Sunday, March 23, 2014

When Does Enough Become Too Much?

The other night, I went over to Social Island 1 to greet newbies and hand them information.  The place was a worse zoo than usual, with one particularly obnoxious person using a graphics crasher to crash everyone who looked in his direction.  And as usual, a gang of "regulars" was talking and arguing in Voice.  Ninjas with swords were leaping about, ugly trolls were harrassing people.  All in all, it was a scene that would disorient and discourage any newcomer.

After a bit, I too started suffering from sensory overload, and went next door to Social Island 2.  These are identical copies.  There are several Discovery Islands and Social Islands, to handle the flow of incoming newbies.  Newcomers to SL go to a Discovery Island on their first login, and then to a Social Island.  From there, they have the opportunity to go anywhere in Second Life.  Most of the islands are restricted to newbies only, but as an experiment, Linden Lab opened Social Islands 1 and 2 to ordinary residents.  See my post, "A Visit to Social Island."

It was much quieter on SI2, and I calmly began handing out help notes to various newbies.  Another helper, Tak Naglo, was there too, and we struck up a conversation.  I noted that the crazies seemed to hang out at SI1, and Tak said, "No Voice, no regulars."

I checked, and sure enough, Voice was not enabled at SI2!  While I've encountered jerks and showoffs in places without Voice (even SI2) Tak's observation is a good one.  There tend to be fewer of these annoying people in places where the only way to communicate is by text.  It's much harder to shoot off your mouth when you have to do it with a keyboard.

Our discussion continued.  I was interested to find out just what constituted a "regular" in Tak's opinion.  After all, I myself have spent several hours almost every day for almost seven years in SL.  Doesn't that make me a "regular"?  And if so, must I be lumped in with that mob of foul-mouthed crazy people who hang out at places like SI1 and Ahern and Waterhead?

No, according to Tak.  A "regular", she said, is someone who spends eight or twelve hours a day, or even more, in Second Life (and often, other virtual worlds and MMORPGs as well.)  They are completely addicted, and because they spend more time in SL than in real life, the people and events of the virtual world have come to seem more real to them than "reality."  Second Life has become the place where they live their lives, and where the things that matter to them take place.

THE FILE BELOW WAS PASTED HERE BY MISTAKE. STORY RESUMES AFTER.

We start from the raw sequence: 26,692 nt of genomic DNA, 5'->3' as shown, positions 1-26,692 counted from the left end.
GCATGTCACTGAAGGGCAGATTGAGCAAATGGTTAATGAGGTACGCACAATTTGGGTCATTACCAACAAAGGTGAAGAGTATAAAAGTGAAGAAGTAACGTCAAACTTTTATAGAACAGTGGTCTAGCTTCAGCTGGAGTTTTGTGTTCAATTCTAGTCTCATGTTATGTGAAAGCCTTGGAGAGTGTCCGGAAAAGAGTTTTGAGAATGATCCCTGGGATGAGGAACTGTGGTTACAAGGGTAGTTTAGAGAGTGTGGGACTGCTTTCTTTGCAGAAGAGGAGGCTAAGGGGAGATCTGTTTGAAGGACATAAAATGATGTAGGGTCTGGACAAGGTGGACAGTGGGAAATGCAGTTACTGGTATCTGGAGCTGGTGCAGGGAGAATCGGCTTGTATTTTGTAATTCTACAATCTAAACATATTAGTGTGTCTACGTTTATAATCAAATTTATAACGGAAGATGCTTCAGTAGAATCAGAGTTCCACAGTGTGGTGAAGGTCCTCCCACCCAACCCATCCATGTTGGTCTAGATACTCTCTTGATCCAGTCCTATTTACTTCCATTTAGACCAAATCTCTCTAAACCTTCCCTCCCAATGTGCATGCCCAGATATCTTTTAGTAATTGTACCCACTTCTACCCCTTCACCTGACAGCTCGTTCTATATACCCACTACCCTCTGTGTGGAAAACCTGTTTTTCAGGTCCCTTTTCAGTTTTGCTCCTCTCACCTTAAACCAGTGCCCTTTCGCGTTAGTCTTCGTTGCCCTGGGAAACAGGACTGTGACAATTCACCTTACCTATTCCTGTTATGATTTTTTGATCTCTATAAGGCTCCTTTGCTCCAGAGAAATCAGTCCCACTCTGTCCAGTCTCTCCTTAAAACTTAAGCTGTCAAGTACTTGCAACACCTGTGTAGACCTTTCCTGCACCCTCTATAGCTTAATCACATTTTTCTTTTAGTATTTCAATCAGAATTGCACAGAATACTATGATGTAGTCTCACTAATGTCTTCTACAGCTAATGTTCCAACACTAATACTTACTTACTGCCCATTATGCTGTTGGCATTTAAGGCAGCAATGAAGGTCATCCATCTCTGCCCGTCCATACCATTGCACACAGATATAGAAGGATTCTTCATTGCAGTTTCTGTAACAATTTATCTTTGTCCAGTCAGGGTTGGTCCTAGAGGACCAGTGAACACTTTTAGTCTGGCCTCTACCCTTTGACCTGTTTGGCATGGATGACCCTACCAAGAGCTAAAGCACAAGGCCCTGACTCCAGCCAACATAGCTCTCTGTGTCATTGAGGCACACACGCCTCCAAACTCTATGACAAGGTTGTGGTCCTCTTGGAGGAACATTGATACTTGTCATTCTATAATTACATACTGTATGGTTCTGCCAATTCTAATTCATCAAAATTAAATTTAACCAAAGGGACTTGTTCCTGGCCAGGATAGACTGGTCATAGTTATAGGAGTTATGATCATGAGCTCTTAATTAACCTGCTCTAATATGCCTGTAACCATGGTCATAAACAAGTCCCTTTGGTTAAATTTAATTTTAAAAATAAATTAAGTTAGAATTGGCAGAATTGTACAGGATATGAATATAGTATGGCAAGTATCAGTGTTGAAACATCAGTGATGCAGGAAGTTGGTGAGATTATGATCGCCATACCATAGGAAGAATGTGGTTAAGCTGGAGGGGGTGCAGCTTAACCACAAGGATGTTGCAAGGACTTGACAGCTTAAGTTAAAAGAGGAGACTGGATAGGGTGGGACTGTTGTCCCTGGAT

On the one hand, the thought of this is very sad.  One might be tempted to shake such a person and shout in their face, "Get a life!"  People are wasting away in front of computer screens, living their lives out in the world inside the monitor.

But, on the other hand, perhaps a lot of these people are not ABLE to "get a life."  Maybe they have some financial, social, physical or mental disability that prevents it, and so a virtual world is their only alternative.  One might wish that they could find a more productive way to spend their Second Life than hanging around newcomer areas and showing off, but if a virtual reality is their only escape from an otherwise intolerable situation, shouldn't we be glad that they HAVE this escape?

There's no hard and fast line here, either.  I don't spend twelve hours a day in SL, but I have often spent four hours at a time in world.  And although my Real Life hasn't fallen apart, I am all too aware that the hours I spend in world are hours that I could have spent doing chores or craft projects, writing, reading, or interacting with my family and others.

There has to be a balance, and if there is any conflict, the decision has to be made in favor of Real Life.  As immersive and fascinating as the virtual world can be, and as much as we love the friends we meet there, Real Life is still the place that matters most, and we must be careful not to forget that.

Stop reading this and go take your dog for a romp, or spade the garden!  It's Spring, f'gosh sakes!


  1. There was a time, for generations of people, when doing things in the outside world was fun. For some newer gens, being online is the norm. Encouraging them to go out and "take your dog for a romp" may be the most "bizarre" recommendation they may have ever heard of. Perspectives are constantly changing, and so is the times...

    1. What you say may be true, but a major daily dose of active Real Life, taken while away from the computer monitor, is highly recommended. Haven't you heard? Sitting is the new smoking. Not that I have anything to boast about, I spend far too much time sitting (and online) myself.

  2. oh, I agree 100% with you about taking an obligatory dose of RL away from the computer on a regular basis. I even recommend it as the best antidote to online drama attacks. My reply was intended as an "alternate" view on your 6th paragraph.

  3. "One might wish that they could find a more productive way to spend their Second Life than hanging around newcomer areas and showing off, but if a virtual reality is their only escape from an otherwise intolerable situation, shouldn't we be glad that they HAVE this escape?"

    In a word: No. Having problems yourself is not a license to wreck things for others.
    Virtual worlds can certainly be an outlet for those otherwise limited. SL is full of stories about that; artists, creators, curators and managers. If you choose to use your 12 hours inworld to tear down and destroy rather than to build up, you have earned my scorn, no matter whether you are disabled/disadvantaged or not.

    1. My poor wording led to your mistaking my meaning, alas. I meant to say, as you do, that SL-as-escape is a Good Thing for those who have no other good alternative. I did NOT mean to imply that the misbehavior of the "regulars" at newcomer areas should be condoned.